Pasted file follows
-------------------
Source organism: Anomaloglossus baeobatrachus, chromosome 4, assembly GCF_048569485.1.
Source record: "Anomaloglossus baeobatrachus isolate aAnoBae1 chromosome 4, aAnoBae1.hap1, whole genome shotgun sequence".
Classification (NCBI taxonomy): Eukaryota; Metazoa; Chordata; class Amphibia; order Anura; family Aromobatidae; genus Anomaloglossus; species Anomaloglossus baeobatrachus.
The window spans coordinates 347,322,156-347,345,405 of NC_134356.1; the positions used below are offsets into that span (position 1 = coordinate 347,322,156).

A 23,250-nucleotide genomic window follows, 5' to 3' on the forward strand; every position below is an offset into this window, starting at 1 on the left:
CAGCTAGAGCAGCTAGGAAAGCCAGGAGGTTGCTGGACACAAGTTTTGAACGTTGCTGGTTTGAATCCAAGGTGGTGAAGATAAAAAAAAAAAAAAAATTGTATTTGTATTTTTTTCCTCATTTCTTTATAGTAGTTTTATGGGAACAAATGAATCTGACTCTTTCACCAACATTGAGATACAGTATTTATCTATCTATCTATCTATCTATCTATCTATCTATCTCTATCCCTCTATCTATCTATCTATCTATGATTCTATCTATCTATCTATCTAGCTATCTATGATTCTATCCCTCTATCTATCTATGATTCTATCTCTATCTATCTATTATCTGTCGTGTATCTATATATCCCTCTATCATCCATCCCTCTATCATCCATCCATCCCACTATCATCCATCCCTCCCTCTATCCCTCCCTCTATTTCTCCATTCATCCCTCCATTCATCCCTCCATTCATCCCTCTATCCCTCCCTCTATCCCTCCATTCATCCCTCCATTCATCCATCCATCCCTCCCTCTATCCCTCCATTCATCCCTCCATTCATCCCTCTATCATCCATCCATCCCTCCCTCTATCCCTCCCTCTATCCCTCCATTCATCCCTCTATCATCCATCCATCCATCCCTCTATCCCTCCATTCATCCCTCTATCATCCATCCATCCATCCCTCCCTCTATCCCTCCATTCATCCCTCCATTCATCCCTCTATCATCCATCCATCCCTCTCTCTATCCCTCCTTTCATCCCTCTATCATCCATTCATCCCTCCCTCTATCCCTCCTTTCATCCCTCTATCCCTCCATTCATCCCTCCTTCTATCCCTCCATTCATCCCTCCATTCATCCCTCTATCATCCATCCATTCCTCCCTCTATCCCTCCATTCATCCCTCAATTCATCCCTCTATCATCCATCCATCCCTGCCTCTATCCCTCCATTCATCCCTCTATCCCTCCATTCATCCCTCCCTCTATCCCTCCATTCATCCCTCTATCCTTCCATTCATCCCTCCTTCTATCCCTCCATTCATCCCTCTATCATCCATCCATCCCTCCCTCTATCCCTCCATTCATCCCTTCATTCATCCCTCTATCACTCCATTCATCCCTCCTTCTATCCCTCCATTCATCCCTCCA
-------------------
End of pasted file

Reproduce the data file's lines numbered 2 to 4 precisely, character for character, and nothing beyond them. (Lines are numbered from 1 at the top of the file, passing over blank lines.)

Source record: "Anomaloglossus baeobatrachus isolate aAnoBae1 chromosome 4, aAnoBae1.hap1, whole genome shotgun sequence".
Classification (NCBI taxonomy): Eukaryota; Metazoa; Chordata; class Amphibia; order Anura; family Aromobatidae; genus Anomaloglossus; species Anomaloglossus baeobatrachus.
The window spans coordinates 347,322,156-347,345,405 of NC_134356.1; the positions used below are offsets into that span (position 1 = coordinate 347,322,156).